Deaf South African hiker looks to conquer Kilimanjaro to help deaf kids hear

Tracy Duncan, 36, from Goodwood in Cape Town, was born with a profound hearing loss. Normal hearing is 100% in both ears, but Tracey could only hear 15% of normal.

But Tracy hasn’t let her hearing impediment stop her from making an impact in the lives of others, as she, along with a team of 13 other hikers, prepare for their trek up Africa’s tallest mountain, Mount Kilimanjaro, in August, the Climb4Deaf Challenge.

I have worn the most powerful hearing aids from the age of 9 months, yet I could still hear very little with it. I depended so much on lip-reading, and it was very difficult to grasp what everyone was saying. I would miss out on dinner conversations with the family, music, the sound of rain and many everyday sounds. At 30, Tracy decided to get a cochlear implant operation, and it changed her life drastically.

I cried when they switched on the processor for the first time. I am hearing much more now and I’m still learning new sounds every day. I became more confident, and I speak much more clearly. I would love for deaf kids to have the same opportunity I had. The earlier you have the cochlear implant, the better you will hear, said Tracy.

She says that doctors are giving babies as young as 6 months old implants, but the whole process is very expensive when you don’t have medical aid.

Tracy said that her medical aid only paid for a portion of her implant operation, and she had to raise R65 000 to cover the costs.

Not many children’s parents have the same support that I had. The total cost of an implant is over R375,000 – R400, 000 per child, added Tracy, who is a senior Graphic Designer by profession.

This year, Tracy is teaming up with the Be the Best Version of Yourself Foundation, which is a non-profit company, and other deaf hikers to embark on a journey up Mount Kilimanjaro to raise funds for children who desperately need cochlear implants.

The Be the Best Version of Yourself Foundation is all about bridging the gap between the hearing and deaf communities in South Africa, provision of cochlear implants for children born deaf by funding the cost of the implants, related therapy, and lifelong support costs, as well as hearing aids for qualifying children.

She added that it was the dream of the foundation to provide at least one child born deaf with the gift of hearing, but with the support of ordinary South Africans, they hoped to do so for many more in 2022.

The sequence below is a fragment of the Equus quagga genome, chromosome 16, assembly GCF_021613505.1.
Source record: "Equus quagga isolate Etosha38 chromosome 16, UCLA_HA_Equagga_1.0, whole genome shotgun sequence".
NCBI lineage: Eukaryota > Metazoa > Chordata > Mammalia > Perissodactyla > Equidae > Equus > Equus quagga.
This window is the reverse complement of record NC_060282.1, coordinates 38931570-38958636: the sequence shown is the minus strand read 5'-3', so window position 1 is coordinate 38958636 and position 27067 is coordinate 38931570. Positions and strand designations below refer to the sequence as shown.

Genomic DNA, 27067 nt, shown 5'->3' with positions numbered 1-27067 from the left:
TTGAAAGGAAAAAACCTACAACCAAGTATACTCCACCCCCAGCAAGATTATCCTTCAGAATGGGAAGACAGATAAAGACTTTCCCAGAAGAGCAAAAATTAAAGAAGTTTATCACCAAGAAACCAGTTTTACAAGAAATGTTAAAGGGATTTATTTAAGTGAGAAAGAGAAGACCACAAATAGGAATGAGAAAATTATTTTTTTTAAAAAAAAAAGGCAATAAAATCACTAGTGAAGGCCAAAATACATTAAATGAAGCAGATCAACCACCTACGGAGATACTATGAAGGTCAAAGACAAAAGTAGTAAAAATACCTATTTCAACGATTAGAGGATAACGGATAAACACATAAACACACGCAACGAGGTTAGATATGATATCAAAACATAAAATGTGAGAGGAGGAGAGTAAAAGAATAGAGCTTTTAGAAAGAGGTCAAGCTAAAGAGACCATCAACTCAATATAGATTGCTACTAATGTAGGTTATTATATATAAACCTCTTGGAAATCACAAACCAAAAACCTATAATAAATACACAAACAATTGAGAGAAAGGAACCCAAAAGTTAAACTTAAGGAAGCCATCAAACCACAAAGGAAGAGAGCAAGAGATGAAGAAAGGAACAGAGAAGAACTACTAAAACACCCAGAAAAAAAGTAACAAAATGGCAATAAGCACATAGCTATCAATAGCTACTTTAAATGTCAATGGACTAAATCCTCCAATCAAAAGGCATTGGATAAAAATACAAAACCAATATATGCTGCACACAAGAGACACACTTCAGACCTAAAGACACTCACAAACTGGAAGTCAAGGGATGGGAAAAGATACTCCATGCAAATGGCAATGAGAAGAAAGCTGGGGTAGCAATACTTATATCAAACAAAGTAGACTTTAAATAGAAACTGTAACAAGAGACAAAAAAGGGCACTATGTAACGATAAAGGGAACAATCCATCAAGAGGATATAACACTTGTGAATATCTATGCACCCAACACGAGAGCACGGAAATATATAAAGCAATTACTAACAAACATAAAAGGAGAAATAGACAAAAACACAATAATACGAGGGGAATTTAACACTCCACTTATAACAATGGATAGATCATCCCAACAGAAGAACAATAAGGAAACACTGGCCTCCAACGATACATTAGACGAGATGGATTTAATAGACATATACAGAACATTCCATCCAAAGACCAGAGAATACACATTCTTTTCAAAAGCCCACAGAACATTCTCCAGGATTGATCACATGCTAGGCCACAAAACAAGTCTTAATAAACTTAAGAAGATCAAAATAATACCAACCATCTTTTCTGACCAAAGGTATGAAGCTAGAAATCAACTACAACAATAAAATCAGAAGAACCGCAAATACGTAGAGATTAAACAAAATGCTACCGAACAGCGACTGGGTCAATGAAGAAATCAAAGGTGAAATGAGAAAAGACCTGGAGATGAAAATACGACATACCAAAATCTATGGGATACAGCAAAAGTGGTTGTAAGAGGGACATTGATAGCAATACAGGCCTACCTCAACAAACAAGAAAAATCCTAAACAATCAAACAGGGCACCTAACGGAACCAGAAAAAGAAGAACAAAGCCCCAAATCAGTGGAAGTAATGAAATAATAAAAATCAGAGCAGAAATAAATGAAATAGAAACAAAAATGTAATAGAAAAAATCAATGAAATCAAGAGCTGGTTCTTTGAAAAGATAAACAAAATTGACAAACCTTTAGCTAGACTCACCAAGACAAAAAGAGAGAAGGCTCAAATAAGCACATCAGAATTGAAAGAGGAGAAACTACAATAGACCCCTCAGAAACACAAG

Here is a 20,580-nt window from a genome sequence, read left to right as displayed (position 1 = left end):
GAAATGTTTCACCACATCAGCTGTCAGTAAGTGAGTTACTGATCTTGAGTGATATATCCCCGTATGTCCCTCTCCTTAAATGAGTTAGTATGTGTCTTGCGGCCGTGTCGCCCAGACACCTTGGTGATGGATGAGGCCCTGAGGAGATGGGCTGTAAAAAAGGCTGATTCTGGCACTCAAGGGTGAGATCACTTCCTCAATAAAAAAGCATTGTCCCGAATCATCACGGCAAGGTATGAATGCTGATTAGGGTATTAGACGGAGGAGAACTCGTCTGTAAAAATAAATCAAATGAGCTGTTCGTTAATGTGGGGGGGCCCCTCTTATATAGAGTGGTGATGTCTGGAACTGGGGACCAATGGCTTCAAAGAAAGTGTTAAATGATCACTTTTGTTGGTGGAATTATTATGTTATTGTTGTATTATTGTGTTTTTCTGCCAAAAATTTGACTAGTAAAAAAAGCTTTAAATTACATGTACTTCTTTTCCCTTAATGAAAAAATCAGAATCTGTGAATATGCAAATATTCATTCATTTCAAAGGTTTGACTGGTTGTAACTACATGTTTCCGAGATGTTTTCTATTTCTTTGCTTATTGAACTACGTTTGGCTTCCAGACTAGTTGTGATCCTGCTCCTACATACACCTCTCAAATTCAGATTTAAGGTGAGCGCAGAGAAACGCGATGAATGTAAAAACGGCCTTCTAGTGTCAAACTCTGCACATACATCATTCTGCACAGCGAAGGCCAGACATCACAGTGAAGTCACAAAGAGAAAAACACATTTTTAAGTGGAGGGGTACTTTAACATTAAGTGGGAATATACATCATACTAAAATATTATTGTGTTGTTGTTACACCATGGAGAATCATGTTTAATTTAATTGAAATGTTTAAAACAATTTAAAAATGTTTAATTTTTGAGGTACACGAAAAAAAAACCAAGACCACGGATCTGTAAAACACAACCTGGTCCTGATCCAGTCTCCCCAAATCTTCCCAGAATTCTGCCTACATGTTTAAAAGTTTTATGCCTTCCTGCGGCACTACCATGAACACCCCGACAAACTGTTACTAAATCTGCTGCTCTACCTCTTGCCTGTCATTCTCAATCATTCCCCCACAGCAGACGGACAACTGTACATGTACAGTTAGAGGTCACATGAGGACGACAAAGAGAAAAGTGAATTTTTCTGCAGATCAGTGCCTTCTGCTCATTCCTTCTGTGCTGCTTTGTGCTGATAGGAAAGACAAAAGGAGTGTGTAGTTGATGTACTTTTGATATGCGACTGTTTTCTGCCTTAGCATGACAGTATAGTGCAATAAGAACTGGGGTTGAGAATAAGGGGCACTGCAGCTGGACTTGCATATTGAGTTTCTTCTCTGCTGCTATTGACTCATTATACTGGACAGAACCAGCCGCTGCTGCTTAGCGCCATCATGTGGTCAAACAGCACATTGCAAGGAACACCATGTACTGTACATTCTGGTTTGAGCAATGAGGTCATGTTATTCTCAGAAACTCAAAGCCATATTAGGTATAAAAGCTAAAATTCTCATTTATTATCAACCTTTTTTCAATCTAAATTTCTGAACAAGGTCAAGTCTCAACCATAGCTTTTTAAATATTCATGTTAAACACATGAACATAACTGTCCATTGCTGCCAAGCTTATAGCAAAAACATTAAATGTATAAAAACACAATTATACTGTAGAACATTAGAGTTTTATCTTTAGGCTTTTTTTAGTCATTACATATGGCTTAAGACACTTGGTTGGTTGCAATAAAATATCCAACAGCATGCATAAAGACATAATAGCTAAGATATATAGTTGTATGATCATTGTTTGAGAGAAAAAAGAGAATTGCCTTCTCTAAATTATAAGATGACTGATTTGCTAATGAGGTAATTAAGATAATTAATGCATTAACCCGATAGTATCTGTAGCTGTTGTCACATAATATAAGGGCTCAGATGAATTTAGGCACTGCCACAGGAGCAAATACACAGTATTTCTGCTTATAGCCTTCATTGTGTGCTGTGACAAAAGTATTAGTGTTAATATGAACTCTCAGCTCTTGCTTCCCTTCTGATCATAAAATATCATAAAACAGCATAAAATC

Tracy desperately needs assistance in raising funds for her trip, which will, in turn, raise much-needed funds for those who require cochlear implants.

The Be the Best Version of Yourself Foundation was created to serve humanity. Through its various programs, the foundation has realised that there is a strong need to focus on uplifting communities and community members.

One of the foundation’s directors, Nolan Pillay, has been involved with the deaf community since 2019, and that had led him to start raising awareness of the challenges faced by the deaf. He recalls the late Khethiwe Madi’s words at his launch, What if all of you could not hear and I was the only one who could hear; who is the one with the disability?

Mount Kilimanjaro is the highest mountain in Africa, and the highest single, free-standing mountain above sea level in the world: 5 895 metres above sea level and about 4 900 metres above its plateau base.

The summit is a one-of-a-kind, collaborative initiative supported by the Be the Best Version of Yourself Foundation and the Miss, Mr and Mrs Deaf South Africa.

The climb up Kilimanjaro is one of the foundation’s key programmes for the 2022 calendar.

According to the foundation, the team of 13 ambitious climbers includes seven team members from the deaf community.

Pillay says he believes this is the start to bridge the gap between the hearing and deaf communities.

The deaf climbers include: Rian Cornelius, 47, of Durbanville, Vicky du Preez, 44, from Wellington, Kurt Dirks, 36, of Parklands, and Anesh Magan, 45, of Rylands Estate.

They are Mr Deaf South Africa 2017 1st runner up, Mrs Deaf SA 2018, Mr Deaf SA 2018 and Mr Deaf South Africa 2021 2nd runner up.

Our shared vision is to make a difference in our communities, said Tracy.

We have decided to put our lives on the line by climbing one of the highest and most dangerous mountain peaks in the world to raise awareness and to alleviate the daily challenges our deaf community faces.

The team is scheduled to summit Mount Kilimanjaro in August 2022, a week before the September 2022 International Deaf Awareness Month and the pageant.

The Climb4Deaf Challenge up Kilimanjaro with Be The Best Version of Yourself and Miss, Mr and Mrs Deaf South Africa organisations and 13 hikers will seek to raise funds for The Hearing Loss of Southern Africa to help deaf children to get cochlear implants to hear.

Tracy says she is very passionate about encouraging the hearing community to break the communication barrier between them and the deaf community by learning the South African Sign Language through her NPO.

I also motivate the deaf community to believe in themselves and see their disability as an ability to make a difference in the world, she said.

To assist Tracy and her team, you can find out more about Tracy’s trek up Mount Kilimanjaro on the Be the Best Version of Yourself Foundation on social media, or you can contact Tracy Duncan directly via email:



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